Anxiety can cause symptoms that affect your mind as well as your body, including feeling as though you have a proverbial “frog in your throat.”

Frog on a leaf, symbolic of anxiety symptom of lump in the throatShare on Pinterest
Linda D Lester/500px/Getty Images

You might be familiar with some physical symptoms of anxiety, such as a rapid heart rate or sweating. But the physical symptoms of anxiety go beyond those.

You might feel as though you have a lump, soreness, trouble swallowing, or tightness in your throat.

Managing your anxiety and learning ways to de-escalate stress when your anxiety is particularly intense can help wade through its symptoms.

Anxiety can manifest in your body in many ways.

The connection with the throat may relate to stress. The National Institute of Mental Health explains that stress can trigger anxiety or potentially contribute to the causes of generalized anxiety disorder.

Anxiety can then trigger additional stress, which creates a cycle of anxiety and stress.

Stress causes the body to release cortisol, often known as the stress hormone. Your body has several cortisol receptors attached to different organs, including the respiratory and musculoskeletal systems.

When your body releases too much cortisol, it can cause you to react by increasing:

These reactions can then cause you to feel as if something is stuck in your throat. This feeling is known medically as globus sensation.

Globus sensation translates to “throat fullness” or “lump in the throat” sensation. Diagnosis requires a doctor to rule out other potential causes.

You may see globus sensation on screening questionnaires provided by psychologists or other doctors.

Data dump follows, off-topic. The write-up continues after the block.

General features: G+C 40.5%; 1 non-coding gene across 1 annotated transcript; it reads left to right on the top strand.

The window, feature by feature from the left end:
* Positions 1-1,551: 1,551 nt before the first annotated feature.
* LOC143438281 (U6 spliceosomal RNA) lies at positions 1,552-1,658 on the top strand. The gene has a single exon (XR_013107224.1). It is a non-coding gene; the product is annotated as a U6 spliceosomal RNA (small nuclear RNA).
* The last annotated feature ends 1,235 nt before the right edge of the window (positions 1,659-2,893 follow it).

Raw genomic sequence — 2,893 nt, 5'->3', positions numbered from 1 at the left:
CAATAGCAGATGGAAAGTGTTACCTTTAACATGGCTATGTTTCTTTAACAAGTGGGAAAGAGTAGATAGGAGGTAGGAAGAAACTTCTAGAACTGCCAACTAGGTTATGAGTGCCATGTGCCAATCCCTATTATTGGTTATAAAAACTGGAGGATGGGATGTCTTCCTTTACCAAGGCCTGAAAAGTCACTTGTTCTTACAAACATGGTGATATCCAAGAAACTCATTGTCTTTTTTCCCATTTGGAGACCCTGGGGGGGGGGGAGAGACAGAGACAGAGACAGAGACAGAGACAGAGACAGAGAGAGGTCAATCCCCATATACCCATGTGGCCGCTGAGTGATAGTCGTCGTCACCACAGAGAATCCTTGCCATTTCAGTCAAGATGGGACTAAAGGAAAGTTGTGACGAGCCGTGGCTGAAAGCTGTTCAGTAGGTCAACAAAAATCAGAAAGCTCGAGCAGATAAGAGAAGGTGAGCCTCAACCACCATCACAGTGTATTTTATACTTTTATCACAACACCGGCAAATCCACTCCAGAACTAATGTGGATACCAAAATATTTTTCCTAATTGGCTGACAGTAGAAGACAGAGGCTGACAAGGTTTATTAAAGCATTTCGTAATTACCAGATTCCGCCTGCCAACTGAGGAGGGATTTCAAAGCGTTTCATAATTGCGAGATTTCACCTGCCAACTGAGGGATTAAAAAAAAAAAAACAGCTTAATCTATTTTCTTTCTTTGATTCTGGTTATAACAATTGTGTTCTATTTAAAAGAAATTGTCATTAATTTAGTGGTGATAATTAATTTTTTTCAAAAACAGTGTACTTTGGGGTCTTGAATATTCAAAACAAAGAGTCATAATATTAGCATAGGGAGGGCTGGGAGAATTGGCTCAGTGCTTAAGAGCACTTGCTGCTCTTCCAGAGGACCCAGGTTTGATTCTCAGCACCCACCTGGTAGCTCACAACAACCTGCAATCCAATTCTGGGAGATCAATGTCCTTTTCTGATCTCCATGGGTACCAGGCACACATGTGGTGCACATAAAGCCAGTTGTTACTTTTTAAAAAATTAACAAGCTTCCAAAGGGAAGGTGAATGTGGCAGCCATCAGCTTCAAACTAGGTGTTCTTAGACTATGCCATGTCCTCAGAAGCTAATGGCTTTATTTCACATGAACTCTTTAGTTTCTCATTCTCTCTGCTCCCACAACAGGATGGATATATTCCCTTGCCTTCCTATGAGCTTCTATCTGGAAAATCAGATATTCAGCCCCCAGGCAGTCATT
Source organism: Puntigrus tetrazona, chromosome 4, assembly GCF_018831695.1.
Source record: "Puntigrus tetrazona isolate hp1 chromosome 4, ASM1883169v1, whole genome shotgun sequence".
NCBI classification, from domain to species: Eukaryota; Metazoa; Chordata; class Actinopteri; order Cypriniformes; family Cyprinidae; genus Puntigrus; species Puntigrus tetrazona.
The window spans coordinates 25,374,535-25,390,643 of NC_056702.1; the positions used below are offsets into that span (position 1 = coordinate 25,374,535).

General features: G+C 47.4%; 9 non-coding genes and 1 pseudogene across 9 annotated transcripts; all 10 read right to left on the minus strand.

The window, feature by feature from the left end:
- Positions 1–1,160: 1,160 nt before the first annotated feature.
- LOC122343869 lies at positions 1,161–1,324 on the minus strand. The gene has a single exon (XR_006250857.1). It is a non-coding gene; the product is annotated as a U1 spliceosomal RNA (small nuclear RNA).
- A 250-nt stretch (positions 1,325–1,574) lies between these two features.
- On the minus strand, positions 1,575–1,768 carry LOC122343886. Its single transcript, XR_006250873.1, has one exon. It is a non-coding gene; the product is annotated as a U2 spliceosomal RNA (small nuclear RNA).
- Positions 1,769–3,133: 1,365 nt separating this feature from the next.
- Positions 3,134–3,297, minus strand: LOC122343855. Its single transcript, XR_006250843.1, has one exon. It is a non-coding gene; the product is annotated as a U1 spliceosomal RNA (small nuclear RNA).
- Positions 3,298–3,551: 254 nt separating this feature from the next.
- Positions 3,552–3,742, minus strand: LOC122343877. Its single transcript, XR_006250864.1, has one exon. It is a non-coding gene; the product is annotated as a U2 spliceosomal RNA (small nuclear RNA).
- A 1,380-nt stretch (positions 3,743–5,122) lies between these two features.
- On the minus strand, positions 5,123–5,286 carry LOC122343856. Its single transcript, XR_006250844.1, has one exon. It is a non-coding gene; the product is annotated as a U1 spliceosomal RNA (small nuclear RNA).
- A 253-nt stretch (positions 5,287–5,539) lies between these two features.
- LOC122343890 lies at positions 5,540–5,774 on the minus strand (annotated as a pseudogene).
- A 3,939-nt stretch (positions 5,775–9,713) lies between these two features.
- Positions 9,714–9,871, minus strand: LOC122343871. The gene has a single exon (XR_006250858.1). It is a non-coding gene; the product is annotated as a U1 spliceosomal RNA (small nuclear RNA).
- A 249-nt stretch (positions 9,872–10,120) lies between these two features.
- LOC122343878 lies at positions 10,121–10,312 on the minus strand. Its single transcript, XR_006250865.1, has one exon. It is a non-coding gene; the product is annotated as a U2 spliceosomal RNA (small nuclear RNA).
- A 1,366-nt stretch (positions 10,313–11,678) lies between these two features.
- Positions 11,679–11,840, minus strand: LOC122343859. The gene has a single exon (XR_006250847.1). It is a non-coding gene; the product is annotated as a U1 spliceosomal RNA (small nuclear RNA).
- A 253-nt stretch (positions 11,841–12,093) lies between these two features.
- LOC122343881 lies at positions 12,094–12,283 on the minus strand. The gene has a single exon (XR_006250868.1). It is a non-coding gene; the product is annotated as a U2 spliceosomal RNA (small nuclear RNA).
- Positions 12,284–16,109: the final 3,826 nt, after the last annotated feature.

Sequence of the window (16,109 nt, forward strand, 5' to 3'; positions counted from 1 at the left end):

Several conditions can cause globus sensation, including anxiety or generalized anxiety disorder. Anxiety can spur globus sensation, or globus sensation’s occurrence can cause situational anxiety or depression.

Globus sensation can go away either on its own or with some treatment.

No formal treatment for globus sensation exists yet, which means how a doctor treats you may vary based on the underlying cause.

If you find you often experience the phenomenon, you may consider taking steps to curb the sensation:

Eating or drinking

Feeling like you have a lump in your throat typically doesn’t stop you from eating and drinking. Some evidence even suggests that eating and drinking may help improve the symptoms.


In some cases, you may find that understanding the condition can help improve the sensation of a lump in your throat. Recognizing that the lump in the throat won’t hurt you may help you calm down more quickly, which could help improve the symptom.


Antidepressants may be an effective treatment for globus sensation. Evidence suggests that amitriptyline may be effective in lessening the sensation. If you’re interested in this medication, you can talk with a doctor. However, clinicians might first prefer trying other therapies.

Behavioral modifications or therapies

You may find behavioral modifications or therapies help with globus sensation. Some techniques can include:

Treating your underlying anxiety

Treating your underlying anxiousness or anxiety disorder may help you clear the lump in your throat. Treating anxiety may involve a combination of lifestyle modifications and formal medical treatment.

Anxiety treatments may include a combination of:

Anxiety can cause mental, emotional, and physical symptoms. During periods of high stress or anxiety, you may experience the sensation in your throat of something being stuck there, known as globus sensation.

Often, treating your anxiety can help you to manage the feeling in your throat. Some potential treatments you may be interested in looking into more include:

  • medications
  • therapies
  • stress management
  • joining a support group

The Anxiety & Depression Association of America offers this free tool to search for local support groups.